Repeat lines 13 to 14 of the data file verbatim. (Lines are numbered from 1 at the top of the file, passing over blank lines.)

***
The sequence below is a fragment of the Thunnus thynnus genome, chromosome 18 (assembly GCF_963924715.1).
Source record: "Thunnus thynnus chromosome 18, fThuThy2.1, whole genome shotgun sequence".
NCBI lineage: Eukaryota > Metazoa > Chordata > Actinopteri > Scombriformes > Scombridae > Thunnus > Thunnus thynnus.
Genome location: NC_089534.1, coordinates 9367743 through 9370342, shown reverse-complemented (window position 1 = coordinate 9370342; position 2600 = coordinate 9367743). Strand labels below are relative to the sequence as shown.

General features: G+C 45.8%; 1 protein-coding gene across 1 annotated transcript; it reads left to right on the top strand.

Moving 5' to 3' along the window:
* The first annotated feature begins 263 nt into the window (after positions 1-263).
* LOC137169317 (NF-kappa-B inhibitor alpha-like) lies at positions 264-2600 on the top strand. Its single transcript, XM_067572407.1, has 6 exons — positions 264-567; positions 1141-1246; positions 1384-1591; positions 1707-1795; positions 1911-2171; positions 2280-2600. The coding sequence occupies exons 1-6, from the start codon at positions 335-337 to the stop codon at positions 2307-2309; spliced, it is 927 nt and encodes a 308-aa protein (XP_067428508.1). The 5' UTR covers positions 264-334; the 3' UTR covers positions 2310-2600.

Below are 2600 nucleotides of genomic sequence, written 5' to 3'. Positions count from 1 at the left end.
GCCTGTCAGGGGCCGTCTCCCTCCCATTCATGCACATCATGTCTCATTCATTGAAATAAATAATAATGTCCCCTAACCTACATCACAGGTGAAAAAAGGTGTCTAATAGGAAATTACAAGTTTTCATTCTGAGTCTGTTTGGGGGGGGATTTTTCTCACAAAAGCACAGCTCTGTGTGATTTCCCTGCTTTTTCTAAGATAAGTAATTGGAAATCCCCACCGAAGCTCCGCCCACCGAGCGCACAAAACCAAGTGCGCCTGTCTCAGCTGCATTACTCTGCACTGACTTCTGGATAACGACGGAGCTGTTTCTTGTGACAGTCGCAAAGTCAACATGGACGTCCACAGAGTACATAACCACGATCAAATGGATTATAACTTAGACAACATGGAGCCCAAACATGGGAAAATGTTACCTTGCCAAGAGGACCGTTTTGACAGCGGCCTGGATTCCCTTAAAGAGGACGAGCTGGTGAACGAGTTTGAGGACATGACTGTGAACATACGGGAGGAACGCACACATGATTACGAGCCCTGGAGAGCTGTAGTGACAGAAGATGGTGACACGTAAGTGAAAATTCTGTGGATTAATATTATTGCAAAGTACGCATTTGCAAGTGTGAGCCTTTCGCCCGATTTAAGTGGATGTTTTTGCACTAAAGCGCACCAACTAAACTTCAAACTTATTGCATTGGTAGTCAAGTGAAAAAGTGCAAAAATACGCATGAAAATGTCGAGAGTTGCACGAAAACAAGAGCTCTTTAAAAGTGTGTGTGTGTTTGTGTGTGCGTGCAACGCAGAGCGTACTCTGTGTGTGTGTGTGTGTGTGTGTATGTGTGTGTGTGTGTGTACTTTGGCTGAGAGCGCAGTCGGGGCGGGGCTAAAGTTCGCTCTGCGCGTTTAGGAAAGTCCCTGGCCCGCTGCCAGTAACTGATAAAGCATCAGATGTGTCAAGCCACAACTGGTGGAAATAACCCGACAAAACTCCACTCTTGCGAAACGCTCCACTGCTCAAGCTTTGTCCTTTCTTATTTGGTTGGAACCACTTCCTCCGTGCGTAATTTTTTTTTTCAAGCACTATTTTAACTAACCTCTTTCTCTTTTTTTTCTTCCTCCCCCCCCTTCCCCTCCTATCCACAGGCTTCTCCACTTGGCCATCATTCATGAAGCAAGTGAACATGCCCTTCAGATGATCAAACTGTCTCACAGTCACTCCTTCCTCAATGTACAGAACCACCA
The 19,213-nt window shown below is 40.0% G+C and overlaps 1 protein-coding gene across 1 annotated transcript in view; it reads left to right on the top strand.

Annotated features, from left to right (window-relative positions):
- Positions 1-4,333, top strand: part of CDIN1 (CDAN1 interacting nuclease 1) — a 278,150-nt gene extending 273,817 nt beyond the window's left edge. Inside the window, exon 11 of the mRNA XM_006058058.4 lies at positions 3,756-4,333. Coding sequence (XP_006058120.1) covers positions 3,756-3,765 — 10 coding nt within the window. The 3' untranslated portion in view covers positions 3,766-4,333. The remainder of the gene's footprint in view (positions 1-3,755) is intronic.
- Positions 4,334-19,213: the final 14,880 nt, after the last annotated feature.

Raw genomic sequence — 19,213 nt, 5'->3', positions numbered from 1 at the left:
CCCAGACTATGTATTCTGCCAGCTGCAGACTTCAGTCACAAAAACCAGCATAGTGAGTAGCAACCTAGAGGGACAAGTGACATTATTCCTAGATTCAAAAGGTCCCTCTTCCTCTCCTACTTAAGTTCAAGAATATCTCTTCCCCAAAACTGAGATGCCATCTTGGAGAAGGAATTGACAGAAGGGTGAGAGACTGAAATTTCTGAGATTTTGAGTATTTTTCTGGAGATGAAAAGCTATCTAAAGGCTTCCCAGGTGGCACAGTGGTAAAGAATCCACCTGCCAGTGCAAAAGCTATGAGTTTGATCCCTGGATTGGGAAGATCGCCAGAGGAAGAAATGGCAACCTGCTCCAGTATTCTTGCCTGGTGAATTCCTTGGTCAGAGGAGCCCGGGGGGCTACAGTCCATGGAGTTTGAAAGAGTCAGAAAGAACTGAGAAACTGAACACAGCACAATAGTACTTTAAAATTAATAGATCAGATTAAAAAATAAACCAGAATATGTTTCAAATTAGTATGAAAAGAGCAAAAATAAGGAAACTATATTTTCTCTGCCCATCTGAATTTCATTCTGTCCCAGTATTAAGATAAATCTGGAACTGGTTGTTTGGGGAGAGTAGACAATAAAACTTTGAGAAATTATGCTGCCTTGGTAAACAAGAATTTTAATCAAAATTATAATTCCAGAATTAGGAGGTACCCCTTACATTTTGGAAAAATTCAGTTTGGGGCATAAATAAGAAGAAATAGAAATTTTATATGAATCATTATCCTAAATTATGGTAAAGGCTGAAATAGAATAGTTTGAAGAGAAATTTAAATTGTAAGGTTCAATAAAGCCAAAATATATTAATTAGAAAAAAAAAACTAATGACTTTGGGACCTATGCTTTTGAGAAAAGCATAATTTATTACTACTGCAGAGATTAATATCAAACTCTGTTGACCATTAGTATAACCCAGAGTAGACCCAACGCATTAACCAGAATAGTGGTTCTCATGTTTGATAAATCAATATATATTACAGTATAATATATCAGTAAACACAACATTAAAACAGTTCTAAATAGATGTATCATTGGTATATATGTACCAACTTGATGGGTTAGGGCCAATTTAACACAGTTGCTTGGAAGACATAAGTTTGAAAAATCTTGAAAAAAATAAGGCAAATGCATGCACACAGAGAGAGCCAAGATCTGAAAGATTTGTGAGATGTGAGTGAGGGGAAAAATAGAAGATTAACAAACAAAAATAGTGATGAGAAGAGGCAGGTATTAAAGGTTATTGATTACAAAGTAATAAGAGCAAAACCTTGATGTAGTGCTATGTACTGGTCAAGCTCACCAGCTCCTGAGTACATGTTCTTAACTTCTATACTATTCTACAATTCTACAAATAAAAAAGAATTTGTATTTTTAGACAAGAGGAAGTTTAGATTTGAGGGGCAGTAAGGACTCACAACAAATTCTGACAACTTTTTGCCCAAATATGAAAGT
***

- Positions 1-4,333, top strand: part of CDIN1 (CDAN1 interacting nuclease 1) — a 278,150-nt gene extending 273,817 nt beyond the window's left edge. Inside the window, exon 11 of the mRNA XM_006058058.4 lies at positions 3,756-4,333. Coding sequence (XP_006058120.1) covers positions 3,756-3,765 — 10 coding nt within the window. The 3' untranslated portion in view covers positions 3,766-4,333. The remainder of the gene's footprint in view (positions 1-3,755) is intronic.
- Positions 4,334-19,213: the final 14,880 nt, after the last annotated feature.